By Stephanie van den Berg
THEHAGUE (Reuters) – The legality of Britain’s claim to the Chagos Islands in the Indian Ocean, which house a major U.S. military base, will be considered by the International Court of Justice on Monday when it starts a week of hearings.
Britain has overseen the islands since 1814 and in 1965 detached the Chagos Islands from Mauritius, a British colony that became independent three years later.
Britain went on to lease the Chagos Islands’ biggest island, Diego Garcia, to the United States in 1966, paving the way for construction of an air base that required the forced removal of around 1,500 people.
Mauritius has said it was unfairly pressured to cede control of the islands during the negotiations, and had agreed only to their temporary use for military purposes.
Mauritius petitioned the United Nations for an International Court of Justice opinion on the legality of Britain’s possession of Chagos.
Britain and the United States opposed the demand, but were voted down by the U.N. general assembly. Britain is expected to argue that Mauritius is trying to improperly use the International Court of Justice or “World Court” to settle a bilateral dispute.
More than 20 interested parties, including the United States and the African Union, have asked to take part in the hearings.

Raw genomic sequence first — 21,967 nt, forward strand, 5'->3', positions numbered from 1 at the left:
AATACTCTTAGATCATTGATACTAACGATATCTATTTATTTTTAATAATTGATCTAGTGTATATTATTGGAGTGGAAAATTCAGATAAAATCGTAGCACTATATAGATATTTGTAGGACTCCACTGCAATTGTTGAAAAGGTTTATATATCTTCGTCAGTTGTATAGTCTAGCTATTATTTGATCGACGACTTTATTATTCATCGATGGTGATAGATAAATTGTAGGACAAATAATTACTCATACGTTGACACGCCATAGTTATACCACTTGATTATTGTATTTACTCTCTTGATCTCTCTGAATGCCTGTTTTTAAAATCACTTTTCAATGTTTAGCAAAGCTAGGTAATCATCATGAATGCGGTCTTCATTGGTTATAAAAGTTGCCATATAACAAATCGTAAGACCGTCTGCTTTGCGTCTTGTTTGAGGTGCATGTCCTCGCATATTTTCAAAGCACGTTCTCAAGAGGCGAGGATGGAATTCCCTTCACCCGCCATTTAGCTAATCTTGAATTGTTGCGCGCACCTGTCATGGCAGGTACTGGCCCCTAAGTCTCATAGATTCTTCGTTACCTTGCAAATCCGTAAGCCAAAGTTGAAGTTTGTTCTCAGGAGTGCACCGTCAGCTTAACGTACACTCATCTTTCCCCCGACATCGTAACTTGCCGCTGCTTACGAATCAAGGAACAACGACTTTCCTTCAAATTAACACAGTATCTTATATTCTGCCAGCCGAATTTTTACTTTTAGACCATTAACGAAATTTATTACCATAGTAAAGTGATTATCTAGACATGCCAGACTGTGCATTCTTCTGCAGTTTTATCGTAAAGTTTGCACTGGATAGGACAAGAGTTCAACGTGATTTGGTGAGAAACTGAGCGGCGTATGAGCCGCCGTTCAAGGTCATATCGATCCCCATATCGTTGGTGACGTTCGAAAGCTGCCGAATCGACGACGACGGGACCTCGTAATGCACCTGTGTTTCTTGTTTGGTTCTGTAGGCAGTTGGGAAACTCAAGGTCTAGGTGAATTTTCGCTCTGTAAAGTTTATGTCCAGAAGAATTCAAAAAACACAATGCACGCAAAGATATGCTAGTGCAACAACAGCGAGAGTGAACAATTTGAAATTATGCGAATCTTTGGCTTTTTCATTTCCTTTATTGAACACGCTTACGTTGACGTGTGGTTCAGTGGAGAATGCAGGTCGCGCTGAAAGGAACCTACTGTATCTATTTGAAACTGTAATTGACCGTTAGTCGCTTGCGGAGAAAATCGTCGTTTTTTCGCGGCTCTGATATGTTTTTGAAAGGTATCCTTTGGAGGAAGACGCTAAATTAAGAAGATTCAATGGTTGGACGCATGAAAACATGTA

“These things come together now in a combination of historical accident and intense political and popular interest in questions of colonial legacy,” international law expert Geoff Gordon of the Asser Institute in The Hague, said.
The World Court will ultimately issue only an “advisory opinion” on the case, but opinions by the United Nations’ highest court can carry significant weight in international law.
The people displaced from the Chagos Island have already lobbied to be able to return. But in 2016, Britain’s Foreign Ministry extended Diego Garcia’s lease until 2036 and declared the expelled islanders would not be allowed to return.
The people from Chagos were originally moved to nearby Mauritius and the Seychelles and effectively barred from returning. Many eventually settled in southern England.
(Reporting by Stephanie van den Berg. Additional reporting by Toby Sterling and Andrea Shalal. Editing by Jane Merriman)